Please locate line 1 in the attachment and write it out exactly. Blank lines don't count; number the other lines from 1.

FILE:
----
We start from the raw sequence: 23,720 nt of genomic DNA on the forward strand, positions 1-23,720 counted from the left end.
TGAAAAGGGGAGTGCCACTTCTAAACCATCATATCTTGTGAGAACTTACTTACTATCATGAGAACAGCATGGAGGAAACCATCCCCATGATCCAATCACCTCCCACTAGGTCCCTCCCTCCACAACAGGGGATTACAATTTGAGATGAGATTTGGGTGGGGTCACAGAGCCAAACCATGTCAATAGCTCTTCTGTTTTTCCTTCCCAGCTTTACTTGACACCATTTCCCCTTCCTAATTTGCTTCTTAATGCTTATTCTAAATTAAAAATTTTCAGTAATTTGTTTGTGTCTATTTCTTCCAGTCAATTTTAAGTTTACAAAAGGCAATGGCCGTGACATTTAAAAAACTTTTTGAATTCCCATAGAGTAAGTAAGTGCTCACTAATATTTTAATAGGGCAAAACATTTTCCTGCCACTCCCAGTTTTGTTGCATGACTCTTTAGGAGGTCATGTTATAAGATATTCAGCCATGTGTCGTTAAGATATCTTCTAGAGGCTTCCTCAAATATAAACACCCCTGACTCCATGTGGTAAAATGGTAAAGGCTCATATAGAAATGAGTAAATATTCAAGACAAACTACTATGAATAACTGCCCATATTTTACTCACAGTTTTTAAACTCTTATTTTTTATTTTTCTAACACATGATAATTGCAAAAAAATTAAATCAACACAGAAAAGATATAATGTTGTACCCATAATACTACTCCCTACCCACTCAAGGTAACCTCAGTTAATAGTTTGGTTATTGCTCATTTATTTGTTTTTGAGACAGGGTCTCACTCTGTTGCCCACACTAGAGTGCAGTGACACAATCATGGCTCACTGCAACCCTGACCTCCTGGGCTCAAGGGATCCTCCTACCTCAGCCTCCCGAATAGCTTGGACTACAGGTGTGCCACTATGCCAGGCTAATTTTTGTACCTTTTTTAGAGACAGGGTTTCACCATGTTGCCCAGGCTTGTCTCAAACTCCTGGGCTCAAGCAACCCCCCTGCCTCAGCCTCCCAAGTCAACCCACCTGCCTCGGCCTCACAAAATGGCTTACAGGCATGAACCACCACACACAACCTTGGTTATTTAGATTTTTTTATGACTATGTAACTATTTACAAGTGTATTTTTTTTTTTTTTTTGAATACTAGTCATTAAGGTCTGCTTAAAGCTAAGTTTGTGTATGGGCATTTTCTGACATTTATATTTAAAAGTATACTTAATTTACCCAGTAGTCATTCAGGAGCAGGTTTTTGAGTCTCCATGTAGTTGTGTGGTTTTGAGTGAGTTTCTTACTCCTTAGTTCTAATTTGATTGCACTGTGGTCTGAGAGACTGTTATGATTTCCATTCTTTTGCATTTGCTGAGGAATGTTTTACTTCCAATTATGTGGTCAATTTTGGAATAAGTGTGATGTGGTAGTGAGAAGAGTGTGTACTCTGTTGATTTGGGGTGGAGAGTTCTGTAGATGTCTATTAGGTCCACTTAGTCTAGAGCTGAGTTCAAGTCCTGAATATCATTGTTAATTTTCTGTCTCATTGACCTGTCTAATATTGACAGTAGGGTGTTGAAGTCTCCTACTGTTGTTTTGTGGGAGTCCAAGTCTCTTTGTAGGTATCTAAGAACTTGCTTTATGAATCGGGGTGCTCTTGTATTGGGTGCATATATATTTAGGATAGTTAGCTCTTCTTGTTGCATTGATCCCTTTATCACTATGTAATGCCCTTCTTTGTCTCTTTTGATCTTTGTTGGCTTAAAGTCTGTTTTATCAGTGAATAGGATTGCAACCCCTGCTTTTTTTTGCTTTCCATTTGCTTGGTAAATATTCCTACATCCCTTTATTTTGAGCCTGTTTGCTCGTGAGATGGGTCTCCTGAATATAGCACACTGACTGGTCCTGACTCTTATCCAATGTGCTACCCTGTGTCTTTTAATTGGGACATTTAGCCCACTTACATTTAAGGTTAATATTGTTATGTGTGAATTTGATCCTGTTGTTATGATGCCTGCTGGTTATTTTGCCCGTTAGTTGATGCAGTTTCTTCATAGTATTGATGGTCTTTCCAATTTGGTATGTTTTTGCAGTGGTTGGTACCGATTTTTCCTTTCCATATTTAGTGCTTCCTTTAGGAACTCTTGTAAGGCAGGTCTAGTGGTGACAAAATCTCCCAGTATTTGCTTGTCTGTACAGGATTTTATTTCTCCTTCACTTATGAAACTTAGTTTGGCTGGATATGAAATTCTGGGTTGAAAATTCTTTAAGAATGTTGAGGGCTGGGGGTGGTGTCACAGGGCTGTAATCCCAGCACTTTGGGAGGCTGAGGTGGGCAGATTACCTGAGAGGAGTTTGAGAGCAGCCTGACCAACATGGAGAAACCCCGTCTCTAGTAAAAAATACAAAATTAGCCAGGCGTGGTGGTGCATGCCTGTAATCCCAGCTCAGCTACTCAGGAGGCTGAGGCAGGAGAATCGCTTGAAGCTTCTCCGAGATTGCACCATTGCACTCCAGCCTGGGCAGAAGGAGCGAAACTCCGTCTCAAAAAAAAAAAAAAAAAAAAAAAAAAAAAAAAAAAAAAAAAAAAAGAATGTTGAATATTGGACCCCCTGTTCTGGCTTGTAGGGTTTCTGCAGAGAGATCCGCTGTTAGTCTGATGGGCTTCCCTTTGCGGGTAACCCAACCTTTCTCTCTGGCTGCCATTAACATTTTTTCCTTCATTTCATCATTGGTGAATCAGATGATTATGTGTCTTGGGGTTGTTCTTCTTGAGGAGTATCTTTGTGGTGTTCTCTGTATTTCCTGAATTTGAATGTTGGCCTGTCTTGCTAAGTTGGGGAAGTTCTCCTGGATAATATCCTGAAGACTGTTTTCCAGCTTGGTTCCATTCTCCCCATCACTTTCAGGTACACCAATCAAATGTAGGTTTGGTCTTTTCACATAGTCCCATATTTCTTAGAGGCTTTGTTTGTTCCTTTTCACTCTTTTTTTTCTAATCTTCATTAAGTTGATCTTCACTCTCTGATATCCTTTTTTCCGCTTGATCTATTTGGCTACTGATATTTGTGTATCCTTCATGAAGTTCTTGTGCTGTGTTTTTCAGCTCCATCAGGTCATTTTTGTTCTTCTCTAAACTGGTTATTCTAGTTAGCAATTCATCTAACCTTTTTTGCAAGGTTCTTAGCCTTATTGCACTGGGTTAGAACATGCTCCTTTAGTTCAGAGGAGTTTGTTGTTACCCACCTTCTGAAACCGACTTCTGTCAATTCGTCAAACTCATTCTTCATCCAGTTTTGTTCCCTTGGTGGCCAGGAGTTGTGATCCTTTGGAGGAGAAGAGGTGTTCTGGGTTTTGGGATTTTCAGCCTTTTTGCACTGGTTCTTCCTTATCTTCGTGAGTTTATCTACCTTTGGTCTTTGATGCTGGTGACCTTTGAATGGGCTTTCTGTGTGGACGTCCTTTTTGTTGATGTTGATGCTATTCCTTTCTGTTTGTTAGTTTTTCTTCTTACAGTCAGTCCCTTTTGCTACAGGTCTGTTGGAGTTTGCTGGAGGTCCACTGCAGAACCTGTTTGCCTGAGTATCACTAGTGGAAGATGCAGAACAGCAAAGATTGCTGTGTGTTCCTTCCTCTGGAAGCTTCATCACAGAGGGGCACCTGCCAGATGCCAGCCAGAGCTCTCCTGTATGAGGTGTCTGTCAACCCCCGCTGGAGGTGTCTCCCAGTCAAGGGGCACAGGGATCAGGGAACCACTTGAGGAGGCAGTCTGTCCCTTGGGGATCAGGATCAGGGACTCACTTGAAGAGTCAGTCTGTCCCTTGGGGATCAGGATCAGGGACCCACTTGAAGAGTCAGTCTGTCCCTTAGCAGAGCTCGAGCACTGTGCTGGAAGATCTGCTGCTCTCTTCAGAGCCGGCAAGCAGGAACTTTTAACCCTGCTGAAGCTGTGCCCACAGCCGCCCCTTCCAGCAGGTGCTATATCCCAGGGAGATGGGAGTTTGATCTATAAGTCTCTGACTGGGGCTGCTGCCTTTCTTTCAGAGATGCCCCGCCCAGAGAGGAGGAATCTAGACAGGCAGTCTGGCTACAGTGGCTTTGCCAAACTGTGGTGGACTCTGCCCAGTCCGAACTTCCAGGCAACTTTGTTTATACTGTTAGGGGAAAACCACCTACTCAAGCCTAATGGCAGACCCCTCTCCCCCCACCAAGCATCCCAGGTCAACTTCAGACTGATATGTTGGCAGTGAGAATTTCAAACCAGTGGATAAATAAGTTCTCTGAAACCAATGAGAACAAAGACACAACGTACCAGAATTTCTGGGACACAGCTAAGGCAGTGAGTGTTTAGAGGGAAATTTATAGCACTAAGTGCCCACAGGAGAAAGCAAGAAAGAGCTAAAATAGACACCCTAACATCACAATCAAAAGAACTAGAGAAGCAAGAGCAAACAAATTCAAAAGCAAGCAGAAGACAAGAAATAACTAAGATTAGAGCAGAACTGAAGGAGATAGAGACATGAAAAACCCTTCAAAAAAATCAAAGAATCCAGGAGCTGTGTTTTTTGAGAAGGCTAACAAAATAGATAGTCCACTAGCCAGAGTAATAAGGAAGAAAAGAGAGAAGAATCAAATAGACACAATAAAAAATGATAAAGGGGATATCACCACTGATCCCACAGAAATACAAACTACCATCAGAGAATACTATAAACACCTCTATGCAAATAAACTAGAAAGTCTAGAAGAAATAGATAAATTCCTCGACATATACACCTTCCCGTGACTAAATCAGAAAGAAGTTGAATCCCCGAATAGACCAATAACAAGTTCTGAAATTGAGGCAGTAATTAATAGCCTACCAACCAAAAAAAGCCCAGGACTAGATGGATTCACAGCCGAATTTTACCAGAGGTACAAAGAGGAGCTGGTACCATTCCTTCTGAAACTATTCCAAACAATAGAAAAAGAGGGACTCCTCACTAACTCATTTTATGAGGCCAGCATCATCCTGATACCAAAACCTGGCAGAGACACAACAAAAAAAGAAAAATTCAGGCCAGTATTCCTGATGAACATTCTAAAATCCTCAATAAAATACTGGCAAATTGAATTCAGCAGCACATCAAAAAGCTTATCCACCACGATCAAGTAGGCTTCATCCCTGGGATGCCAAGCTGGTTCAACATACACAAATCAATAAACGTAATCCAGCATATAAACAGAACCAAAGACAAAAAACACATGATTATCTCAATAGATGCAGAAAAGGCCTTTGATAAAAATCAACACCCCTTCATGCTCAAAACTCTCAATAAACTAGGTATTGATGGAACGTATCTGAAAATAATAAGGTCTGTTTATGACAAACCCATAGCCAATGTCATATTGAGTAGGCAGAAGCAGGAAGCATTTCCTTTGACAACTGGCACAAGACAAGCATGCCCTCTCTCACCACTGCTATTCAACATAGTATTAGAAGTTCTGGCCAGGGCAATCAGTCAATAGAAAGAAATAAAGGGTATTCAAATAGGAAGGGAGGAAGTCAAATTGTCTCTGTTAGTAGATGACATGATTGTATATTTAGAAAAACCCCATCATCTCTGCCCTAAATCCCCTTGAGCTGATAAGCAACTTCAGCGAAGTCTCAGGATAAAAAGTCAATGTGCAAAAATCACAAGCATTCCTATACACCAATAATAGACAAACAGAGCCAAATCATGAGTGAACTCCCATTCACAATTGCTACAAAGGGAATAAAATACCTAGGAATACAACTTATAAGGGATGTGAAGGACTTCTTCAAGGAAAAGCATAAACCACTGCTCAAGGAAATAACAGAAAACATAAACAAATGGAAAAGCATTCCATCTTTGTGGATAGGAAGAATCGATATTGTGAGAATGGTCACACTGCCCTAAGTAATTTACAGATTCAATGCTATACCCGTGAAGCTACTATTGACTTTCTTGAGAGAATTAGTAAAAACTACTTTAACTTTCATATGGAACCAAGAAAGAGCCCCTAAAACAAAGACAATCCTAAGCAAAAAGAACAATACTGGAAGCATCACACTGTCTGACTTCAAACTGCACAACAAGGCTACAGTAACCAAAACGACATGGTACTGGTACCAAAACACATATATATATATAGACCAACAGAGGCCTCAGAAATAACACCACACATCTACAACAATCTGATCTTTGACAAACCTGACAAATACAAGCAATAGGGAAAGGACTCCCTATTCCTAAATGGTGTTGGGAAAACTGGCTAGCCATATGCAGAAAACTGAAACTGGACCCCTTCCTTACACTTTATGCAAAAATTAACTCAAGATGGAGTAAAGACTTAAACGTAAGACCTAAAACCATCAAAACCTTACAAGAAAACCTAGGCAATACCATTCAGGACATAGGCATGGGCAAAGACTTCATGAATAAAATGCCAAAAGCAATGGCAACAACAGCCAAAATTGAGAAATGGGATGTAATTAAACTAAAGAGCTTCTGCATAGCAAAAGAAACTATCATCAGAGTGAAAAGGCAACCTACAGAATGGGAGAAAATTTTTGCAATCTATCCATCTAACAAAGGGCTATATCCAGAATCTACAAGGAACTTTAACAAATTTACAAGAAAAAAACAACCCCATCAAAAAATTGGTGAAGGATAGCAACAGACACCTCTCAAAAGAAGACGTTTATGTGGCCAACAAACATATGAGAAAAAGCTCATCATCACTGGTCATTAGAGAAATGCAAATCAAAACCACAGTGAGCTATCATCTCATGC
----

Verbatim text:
We start from the raw sequence: 23,720 nt of genomic DNA on the forward strand, positions 1-23,720 counted from the left end.